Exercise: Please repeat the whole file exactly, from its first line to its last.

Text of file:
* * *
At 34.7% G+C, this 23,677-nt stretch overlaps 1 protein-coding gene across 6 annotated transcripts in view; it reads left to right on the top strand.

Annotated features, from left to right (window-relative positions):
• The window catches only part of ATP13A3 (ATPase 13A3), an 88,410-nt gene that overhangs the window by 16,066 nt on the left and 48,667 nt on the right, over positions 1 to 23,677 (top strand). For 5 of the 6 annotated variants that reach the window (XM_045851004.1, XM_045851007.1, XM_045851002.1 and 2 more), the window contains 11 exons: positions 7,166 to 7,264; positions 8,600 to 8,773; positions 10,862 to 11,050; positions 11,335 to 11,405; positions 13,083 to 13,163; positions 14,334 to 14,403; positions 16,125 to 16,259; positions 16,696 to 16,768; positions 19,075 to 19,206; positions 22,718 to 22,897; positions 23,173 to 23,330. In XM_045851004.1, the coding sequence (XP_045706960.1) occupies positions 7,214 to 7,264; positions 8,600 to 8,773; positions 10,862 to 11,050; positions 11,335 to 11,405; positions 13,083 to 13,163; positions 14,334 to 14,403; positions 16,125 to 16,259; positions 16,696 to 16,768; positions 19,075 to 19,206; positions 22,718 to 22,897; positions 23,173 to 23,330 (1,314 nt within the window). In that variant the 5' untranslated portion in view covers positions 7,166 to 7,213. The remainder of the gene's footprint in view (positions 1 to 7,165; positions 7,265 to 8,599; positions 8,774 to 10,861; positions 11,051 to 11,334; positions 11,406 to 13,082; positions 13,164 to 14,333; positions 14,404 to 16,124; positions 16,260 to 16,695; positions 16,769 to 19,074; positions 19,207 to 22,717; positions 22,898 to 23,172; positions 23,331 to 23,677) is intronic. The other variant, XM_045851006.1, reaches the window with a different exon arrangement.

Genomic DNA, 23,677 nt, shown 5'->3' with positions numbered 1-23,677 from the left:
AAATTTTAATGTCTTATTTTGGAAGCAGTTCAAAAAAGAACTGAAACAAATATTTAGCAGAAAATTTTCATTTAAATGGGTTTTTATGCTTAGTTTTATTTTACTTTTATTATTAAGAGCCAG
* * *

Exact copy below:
At 34.7% G+C, this 23,677-nt stretch overlaps 1 protein-coding gene across 6 annotated transcripts in view; it reads left to right on the top strand.

Annotated features, from left to right (window-relative positions):
• The window catches only part of ATP13A3 (ATPase 13A3), an 88,410-nt gene that overhangs the window by 16,066 nt on the left and 48,667 nt on the right, over positions 1 to 23,677 (top strand). For 5 of the 6 annotated variants that reach the window (XM_045851004.1, XM_045851007.1, XM_045851002.1 and 2 more), the window contains 11 exons: positions 7,166 to 7,264; positions 8,600 to 8,773; positions 10,862 to 11,050; positions 11,335 to 11,405; positions 13,083 to 13,163; positions 14,334 to 14,403; positions 16,125 to 16,259; positions 16,696 to 16,768; positions 19,075 to 19,206; positions 22,718 to 22,897; positions 23,173 to 23,330. In XM_045851004.1, the coding sequence (XP_045706960.1) occupies positions 7,214 to 7,264; positions 8,600 to 8,773; positions 10,862 to 11,050; positions 11,335 to 11,405; positions 13,083 to 13,163; positions 14,334 to 14,403; positions 16,125 to 16,259; positions 16,696 to 16,768; positions 19,075 to 19,206; positions 22,718 to 22,897; positions 23,173 to 23,330 (1,314 nt within the window). In that variant the 5' untranslated portion in view covers positions 7,166 to 7,213. The remainder of the gene's footprint in view (positions 1 to 7,165; positions 7,265 to 8,599; positions 8,774 to 10,861; positions 11,051 to 11,334; positions 11,406 to 13,082; positions 13,164 to 14,333; positions 14,404 to 16,124; positions 16,260 to 16,695; positions 16,769 to 19,074; positions 19,207 to 22,717; positions 22,898 to 23,172; positions 23,331 to 23,677) is intronic. The other variant, XM_045851006.1, reaches the window with a different exon arrangement.

Genomic DNA, 23,677 nt, shown 5'->3' with positions numbered 1-23,677 from the left:
AAATTTTAATGTCTTATTTTGGAAGCAGTTCAAAAAAGAACTGAAACAAATATTTAGCAGAAAATTTTCATTTAAATGGGTTTTTATGCTTAGTTTTATTTTACTTTTATTATTAAGAGCCAG